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Paleo Walnut Date Cake

As much as I love a good piece of cake or a cookie, I’ve always detested the use of nuts in baking. Both the taste and rocky texture jar me and interrupt the experience of the said treat’s inherent smoothness that should center only around chocolate, peanut butter, cherry, or whatever the case may be. But that’s just me. I do, however, adore, seek-out, and go ga-ga for treats made with nut flour. It imparts a heft and richness that you simply can’t get from a grain. My usual nut-flour of choice is almond flour, in part because it’s so readily available. Coconut flour isn’t technically a nut-flour, but it’s paleo, nutrient-dense, and delicious…and also a little too heavy to use on its own. Enter walnut flour, something I whipped up in my food processor when it was time to use a mammoth bag of them purchased at CostCo before they went stale.

About to be alchemized…

 

 

No special equipment is needed to turn whole walnuts into a golden-brown flour, other than a food processor or Vitamix. Blenders, I’m not so sure of. If yours has a wider-than average bottom to accommodate the accumulation, and you feel it’s up to the task, strength-wise, go for it.

And then…there’s the matter of dried fruit from the pantry that may be approaching a rather ripe old age. Often, I’ll stock up on dates and figs, forget about them, and when it comes time to enjoy them, find that they’ve turned bullet-hard over time.

 

So hard, they wouldn’t be out of place paired with a slingshot…

 

 

A problem if you’re eating them out of the bag – but for baking, I found the perfect solution:  A good soak! Setting them in a shallow pan and pouring hot water or tea (in this case a strong Roobios) will bring them back to appropriate plumpness. And the tea is an added flavor bonus for the recipe.

 

 

Post-tea bath and the dates are moist and succulent once again.

 



 

I must say, the walnut flour works beautifully and is a natural pairing with dates, figs, and carrots. This is a wet, dense sort of cake…think bran muffins, and you’ll see why you may need to tinker with baking time. The center should be firm, but with paleo baking, that’s still not enough. I always let gluten-free and paleo cakes sit in a cooling oven for at least 30 minutes. And since the carrots will add considerable moisture, it’s best to play the waiting game.

As you may have guessed, this is NOT a quickie recipe. But if you look at it as an investment in your health, it will become a labor of love. Wishing you all a Deliciously Merry Christmas and A Sweet, Bountiful New Year!

 

 

Worth the wait!





Paleo Walnut Date Cake
Print Recipe
Servings Prep Time
8 people 20 minutes
Cook Time Passive Time
40 minutes 30 minutes
Servings Prep Time
8 people 20 minutes
Cook Time Passive Time
40 minutes 30 minutes
Paleo Walnut Date Cake
Print Recipe
Servings Prep Time
8 people 20 minutes
Cook Time Passive Time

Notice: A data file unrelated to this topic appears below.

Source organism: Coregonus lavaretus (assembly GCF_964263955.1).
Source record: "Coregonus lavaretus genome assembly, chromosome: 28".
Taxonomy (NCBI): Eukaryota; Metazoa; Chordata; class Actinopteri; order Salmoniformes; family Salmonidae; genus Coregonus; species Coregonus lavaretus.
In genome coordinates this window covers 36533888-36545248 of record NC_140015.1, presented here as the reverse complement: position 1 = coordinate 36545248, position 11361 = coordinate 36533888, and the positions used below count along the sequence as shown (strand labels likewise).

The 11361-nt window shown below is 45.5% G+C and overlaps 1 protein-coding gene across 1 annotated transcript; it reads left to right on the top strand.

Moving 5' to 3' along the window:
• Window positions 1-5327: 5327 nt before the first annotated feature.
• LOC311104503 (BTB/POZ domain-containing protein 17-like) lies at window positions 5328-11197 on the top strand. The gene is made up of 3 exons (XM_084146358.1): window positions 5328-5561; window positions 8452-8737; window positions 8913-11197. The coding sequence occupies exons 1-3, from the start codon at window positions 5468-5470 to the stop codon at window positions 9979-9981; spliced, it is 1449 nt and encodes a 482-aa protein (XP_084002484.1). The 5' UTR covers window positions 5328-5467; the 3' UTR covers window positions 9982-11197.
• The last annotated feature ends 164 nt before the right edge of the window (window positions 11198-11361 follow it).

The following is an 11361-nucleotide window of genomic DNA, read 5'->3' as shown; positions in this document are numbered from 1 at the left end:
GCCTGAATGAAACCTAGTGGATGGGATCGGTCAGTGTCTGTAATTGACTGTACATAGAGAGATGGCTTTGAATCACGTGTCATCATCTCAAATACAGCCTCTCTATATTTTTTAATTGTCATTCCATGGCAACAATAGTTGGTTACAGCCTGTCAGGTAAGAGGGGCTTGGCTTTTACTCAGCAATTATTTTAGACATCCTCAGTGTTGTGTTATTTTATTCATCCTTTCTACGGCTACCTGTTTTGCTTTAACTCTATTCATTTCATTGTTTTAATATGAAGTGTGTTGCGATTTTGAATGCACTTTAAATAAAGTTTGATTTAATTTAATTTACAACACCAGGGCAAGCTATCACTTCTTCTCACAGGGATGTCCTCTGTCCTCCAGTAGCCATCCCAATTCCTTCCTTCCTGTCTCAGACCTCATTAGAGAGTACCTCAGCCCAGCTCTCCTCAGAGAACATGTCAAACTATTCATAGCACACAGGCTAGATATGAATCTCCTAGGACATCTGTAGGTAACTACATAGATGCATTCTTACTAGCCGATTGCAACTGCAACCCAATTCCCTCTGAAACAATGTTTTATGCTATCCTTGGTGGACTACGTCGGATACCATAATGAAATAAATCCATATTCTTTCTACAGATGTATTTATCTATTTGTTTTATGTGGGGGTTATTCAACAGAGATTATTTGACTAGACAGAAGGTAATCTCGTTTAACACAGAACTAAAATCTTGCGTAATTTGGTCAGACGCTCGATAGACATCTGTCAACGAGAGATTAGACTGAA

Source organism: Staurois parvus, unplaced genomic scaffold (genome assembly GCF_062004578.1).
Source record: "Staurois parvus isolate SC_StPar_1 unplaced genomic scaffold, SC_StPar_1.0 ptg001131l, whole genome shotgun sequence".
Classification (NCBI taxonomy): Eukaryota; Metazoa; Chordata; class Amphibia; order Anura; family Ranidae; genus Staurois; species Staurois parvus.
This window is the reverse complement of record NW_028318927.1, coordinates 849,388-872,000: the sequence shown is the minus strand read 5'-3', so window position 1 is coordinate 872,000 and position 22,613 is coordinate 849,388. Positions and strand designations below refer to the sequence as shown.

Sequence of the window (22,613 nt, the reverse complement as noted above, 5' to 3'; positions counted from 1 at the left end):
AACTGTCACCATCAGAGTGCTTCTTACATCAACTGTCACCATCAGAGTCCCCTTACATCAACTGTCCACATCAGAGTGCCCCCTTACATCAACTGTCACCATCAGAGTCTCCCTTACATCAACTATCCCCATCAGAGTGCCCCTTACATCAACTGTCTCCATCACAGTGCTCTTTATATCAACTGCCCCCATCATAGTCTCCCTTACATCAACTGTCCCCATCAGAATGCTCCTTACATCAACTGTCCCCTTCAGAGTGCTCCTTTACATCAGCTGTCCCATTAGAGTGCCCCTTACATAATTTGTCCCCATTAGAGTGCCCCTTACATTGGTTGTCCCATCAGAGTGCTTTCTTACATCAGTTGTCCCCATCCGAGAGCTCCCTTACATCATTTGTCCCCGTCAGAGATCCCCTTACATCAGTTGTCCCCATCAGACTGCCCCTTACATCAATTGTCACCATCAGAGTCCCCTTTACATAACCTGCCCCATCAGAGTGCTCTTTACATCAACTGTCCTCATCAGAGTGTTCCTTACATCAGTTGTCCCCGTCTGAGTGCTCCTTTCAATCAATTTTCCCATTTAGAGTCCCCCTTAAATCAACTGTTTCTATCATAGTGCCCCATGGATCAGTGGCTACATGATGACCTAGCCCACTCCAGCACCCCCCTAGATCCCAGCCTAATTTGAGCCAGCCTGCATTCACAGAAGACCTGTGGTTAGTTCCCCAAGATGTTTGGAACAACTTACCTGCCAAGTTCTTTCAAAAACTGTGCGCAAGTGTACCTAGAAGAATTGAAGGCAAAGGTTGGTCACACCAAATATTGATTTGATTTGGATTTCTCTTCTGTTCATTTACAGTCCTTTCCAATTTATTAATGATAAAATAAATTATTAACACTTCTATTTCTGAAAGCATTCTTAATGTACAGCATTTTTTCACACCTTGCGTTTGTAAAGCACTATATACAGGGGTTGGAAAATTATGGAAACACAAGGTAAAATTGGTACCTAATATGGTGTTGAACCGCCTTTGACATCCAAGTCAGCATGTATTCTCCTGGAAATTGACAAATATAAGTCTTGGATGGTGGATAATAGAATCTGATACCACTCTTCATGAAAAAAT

40 minutes 30 minutes
Servings Prep Time
8 people 20 minutes
Cook Time Passive Time
40 minutes 30 minutes
Ingredients
  • 1 1/2 cups walnut flour almond flour may be used also
  • 1/4 cup arrowroot powder or cornstarch
  • 2 tablespoons cinnamon
  • 1 tablespoon pumpkin pie spice
  • 1 teaspoon baking powder
  • 1/4 teaspoon baking soda
  • 1/4 teaspoon xantham gum
  • 1/4 teaspoon salt preferably Himalayan or sea salt
  • 1 1/2 cups shredded carrots
  • 1/3 cup maple syrup
  • 1/2 cup sugar-free apple sauce
  • 1 tablespoon vanilla extract
  • 2 eggs room temperature, if possible
  • 1 cup dates pitted and chopped
  • 1/2 cup coconut oil melted or at a soft-room-temperature
  • 1/2 cup dried figs
Servings: people
Instructions
  1. Preheat the oven to 350°F. Note: Cake can be baked in an 8x12 lasagna-style pan or in 1 round cake pan plus two small loaf pans. It will technically all fit in a round cake pan, but will be too thick to properly bake. If your dried fruit is exceptionally hard, now is the time for soaking it in hot water or tea. Cover and let sit while prepping the rest of the recipe.
  2. Blitz 2-3 cups of raw walnuts in a food processor to make a finely textured flour and measure 1 1/2 cups when finished. In a large bowl, whisk together the flour, arrowroot, cinnamon, pumpkin pie spice, baking powder, baking soda, xantham gum, and salt. Fold in the carrots.
  3. In a separate bowl, whisk together the maple syrup, applesauce, vanilla, and eggs.
  4. Fold the wet ingredients into the dry ingredients; but don’t overmix as it makes the batter stiff. Fold in the dates, figs, and then the coconut oil.

  5. Spray baking pan or pans, pour batter in, being careful to leave at least two inches of space, don’t overfill. Bake for 30 minutes before doing a toothpick test and it comes out clean. Turn oven off and let cake cool for at least 20 minutes in the cooling oven. I’ve even left it overnight and it’s fine.
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